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Need Help With Song Writing


Robert_the_damned
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Hallo everyone!

Finnally got a chance to get a band together (found a drummer for a start!) and I'm trying to write up some songs (Black/Death metal styled not that that's particularly important) but I'm having some problems and was wondering if you lot had some tips for me.

Firstly I'm having problems linking my riffs together..the riffs themselves sound ok but I can't seem to get them to flow well enough into eachother...I've tried writing fills but I think I need some pointers.

Secondly I can't write solos! :D I can play pretty well and if I'm given a solo to play I can make it sound ok but I can't write solos for love nor money, ANY tips would be helpful!

:D Thanks in advance guys

Robert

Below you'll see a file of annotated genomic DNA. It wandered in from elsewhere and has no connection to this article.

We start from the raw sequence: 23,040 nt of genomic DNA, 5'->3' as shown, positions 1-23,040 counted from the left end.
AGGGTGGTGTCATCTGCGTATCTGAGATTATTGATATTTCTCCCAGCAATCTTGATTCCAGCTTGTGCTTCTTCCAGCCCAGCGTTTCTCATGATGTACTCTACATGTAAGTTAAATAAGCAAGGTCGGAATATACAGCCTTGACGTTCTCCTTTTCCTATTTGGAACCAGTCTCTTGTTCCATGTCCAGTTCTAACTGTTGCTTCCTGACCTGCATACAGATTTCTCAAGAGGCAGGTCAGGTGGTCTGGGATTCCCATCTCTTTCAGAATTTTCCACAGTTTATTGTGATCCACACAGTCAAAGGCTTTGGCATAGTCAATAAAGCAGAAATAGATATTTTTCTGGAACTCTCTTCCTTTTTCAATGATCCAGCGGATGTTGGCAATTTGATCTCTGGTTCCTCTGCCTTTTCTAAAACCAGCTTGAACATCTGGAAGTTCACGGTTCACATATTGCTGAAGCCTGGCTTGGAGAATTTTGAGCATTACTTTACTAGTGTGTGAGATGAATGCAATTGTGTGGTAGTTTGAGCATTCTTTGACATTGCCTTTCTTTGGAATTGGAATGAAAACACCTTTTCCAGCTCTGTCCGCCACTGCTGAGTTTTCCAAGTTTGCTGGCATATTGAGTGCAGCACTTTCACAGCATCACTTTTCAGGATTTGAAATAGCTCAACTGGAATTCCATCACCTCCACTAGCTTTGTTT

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People come from different styles of putting together music, and I've seen many since I'm going to school to be a music producer. What it sounds like you're doing is writing a verse riff and then a chorus riff seperatly, finalizing it, and then trying to make it fit over a drum beat. Many times this is (and in my opinion) laziness. Just because you like what YOU wrote the first time doesn't mean it works with whatever else is being played. Kinda of like trying to put a square into a circle. You just have to simply change it, or change the drum rythem from 4/4 to 6/8 or whatever it might take. Most famous musicians 99.9% of the time end up using completely different rythems and sounds than they originally started with on a picticular song. Just because you started it one way doesn't mean that it cannot changed. I hope this helps and I hope I understood where you were coming from.